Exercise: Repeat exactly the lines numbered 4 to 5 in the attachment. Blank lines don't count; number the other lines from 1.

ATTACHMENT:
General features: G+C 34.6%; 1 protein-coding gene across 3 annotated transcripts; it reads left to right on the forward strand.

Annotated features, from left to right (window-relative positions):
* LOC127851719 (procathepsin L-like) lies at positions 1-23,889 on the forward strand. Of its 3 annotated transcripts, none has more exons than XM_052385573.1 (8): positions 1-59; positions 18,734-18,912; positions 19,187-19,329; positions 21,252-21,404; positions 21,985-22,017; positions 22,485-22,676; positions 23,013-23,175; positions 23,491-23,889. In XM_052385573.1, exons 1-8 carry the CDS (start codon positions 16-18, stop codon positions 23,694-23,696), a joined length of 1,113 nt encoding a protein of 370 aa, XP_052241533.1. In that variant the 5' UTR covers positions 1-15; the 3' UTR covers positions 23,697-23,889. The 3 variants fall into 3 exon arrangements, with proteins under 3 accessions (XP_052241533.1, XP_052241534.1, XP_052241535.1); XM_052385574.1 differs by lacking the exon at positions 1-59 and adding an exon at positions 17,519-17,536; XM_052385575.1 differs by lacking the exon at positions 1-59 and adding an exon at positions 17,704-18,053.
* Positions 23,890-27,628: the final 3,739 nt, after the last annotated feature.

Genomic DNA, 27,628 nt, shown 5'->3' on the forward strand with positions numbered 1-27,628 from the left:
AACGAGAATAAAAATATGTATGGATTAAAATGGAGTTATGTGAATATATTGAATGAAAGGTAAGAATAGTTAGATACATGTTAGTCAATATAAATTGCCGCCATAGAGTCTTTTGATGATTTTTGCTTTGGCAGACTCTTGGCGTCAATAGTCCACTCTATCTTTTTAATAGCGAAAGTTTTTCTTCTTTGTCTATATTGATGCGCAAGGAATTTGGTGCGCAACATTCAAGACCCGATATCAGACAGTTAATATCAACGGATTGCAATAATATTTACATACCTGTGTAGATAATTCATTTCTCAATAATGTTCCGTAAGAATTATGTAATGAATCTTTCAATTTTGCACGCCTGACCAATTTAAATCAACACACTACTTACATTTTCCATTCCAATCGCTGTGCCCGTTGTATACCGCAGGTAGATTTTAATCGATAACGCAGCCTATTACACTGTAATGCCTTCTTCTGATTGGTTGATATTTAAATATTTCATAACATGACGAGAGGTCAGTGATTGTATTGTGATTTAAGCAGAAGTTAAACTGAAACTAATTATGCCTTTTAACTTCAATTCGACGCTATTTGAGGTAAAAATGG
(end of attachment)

* Positions 23,890-27,628: the final 3,739 nt, after the last annotated feature.

Genomic DNA, 27,628 nt, shown 5'->3' on the forward strand with positions numbered 1-27,628 from the left: